1849 (dated) 8.5 x 11 in (21.59 x 27.94 cm)
1 : 5000000
This is a fine 1849 map of France by Joseph Meyer. It covers the Kingdom of France showing its various provinces. It covers from the Flanders in the north to Roussillon in the south and from Brittany in the west to Alsace in the east. It covers from the Flanders in the north to Roussillon in the south and from Brittany in the west to Alsace in the east. Also includes Corsica. An inset on the bottom left quadrant details Paris and its vicinity.
France was organized into provinces until March 4, 1790, when the National Constituent Assembly reorganized the Provinces into Departments. The change was an attempt to eradicate local loyalties based on feudal ownership of land and focus all loyalty on the central government in Paris. There were roughly 40 provinces in France before they were abolished. Nonetheless, the province system was so engrained that most cartographers felt obliged to include two maps of France in their atlases, one showing the current department system, and another defining the defunct provinces.
This map lists the 86 French departments along the right border. It covers France just prior to the December 2, 1851 coup d'etat that brought about the Second Empire. The Second Republic transformed into the Second Empire, established by a referendum on November 7, 1852. President Louis-Napoleon Bonaparte, elected by the heavily Bonapartist French people, officially became Napoleon III, Emperor of the French, from the symbolic and historic date of December 2, 1852.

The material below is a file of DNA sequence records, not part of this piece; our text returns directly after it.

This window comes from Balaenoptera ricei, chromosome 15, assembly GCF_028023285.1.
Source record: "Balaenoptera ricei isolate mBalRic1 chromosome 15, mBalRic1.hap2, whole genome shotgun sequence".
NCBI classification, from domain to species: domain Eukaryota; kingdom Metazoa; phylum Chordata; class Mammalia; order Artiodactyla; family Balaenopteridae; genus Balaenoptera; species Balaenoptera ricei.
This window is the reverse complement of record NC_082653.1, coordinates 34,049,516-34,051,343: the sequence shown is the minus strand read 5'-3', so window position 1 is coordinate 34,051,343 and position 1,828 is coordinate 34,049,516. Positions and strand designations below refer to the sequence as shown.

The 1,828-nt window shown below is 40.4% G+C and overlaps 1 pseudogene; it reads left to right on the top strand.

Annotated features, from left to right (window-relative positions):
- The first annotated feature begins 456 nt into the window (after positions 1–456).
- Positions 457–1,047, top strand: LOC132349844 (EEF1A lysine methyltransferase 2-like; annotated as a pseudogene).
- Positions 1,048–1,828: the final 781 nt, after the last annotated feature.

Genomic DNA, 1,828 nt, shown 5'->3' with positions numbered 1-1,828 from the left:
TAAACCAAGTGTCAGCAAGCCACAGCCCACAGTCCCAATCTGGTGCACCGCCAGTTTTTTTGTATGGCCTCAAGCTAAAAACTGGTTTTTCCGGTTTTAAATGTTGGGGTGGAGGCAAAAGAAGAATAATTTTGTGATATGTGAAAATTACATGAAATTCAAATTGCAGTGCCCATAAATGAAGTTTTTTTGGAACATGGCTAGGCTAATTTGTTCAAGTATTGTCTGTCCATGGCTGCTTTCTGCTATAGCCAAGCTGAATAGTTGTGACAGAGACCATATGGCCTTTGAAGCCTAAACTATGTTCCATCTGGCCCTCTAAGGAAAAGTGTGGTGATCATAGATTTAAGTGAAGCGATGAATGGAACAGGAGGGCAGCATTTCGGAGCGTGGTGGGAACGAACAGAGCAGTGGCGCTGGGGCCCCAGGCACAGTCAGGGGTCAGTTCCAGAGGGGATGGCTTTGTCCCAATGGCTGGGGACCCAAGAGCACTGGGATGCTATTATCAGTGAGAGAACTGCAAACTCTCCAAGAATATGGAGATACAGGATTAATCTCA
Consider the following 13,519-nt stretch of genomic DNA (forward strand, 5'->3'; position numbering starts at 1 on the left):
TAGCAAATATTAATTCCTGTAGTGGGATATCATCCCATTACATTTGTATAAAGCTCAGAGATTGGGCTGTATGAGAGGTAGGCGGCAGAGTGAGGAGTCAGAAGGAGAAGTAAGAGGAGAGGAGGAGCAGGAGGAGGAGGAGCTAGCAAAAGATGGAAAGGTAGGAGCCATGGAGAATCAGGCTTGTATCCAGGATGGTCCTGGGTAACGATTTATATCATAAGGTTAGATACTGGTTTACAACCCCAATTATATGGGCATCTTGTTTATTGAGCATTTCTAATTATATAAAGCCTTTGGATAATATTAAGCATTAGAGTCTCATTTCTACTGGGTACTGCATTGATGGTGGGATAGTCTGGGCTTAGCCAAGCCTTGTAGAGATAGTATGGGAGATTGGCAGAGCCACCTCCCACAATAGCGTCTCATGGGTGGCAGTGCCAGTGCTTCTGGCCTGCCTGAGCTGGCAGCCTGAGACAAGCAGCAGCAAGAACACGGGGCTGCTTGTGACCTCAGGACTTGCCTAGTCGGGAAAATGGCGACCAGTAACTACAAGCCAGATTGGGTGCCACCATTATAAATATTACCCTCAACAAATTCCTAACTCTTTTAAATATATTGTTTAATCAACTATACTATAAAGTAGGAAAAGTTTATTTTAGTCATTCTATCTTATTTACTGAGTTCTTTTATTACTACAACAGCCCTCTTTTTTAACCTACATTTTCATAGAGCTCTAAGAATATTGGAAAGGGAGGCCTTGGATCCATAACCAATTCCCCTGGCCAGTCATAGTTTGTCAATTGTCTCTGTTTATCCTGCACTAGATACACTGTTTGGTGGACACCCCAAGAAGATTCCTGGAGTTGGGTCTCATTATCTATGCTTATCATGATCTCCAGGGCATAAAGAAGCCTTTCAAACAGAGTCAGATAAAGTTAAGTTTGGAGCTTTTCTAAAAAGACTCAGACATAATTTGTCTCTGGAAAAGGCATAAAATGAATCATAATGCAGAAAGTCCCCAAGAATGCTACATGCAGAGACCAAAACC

This map was issued as plate no. 49 in Meyer's Zeitung Atlas. Although all the maps in this atlas are not individually dated, the title page and maps were often updated while the imprint with the date was not, causing confusion to the exact date for some of the maps. Moreover some maps in the atlas were taped in at a later date as an update to the atlas. We have dated the maps in this collection to the best of our ability.
Meyer, J., Meyer's Zeitung Atlas, 1852.
Meyer's Zeitung Atlas, formally titled Neuster Zeitungs-Atlas Fuer Alte und Neue Erdkunde was a popular German hand-atlas published in Heidelberg by Joseph Meyer between, roughly, 1848 and 1859. The atlas is well engraved in the German style with exceptionally dense detail and minimal decoration. Meyer's Atlas, and its constituent maps, are typically very difficult to date as later editions often contain earlier maps and earlier editions later paste-in updates. That said, the atlas' frequent updates and publication run during a turbulent decade provide a noteworthy cartographic record of the period.
Very good. Minor toning and spotting at places.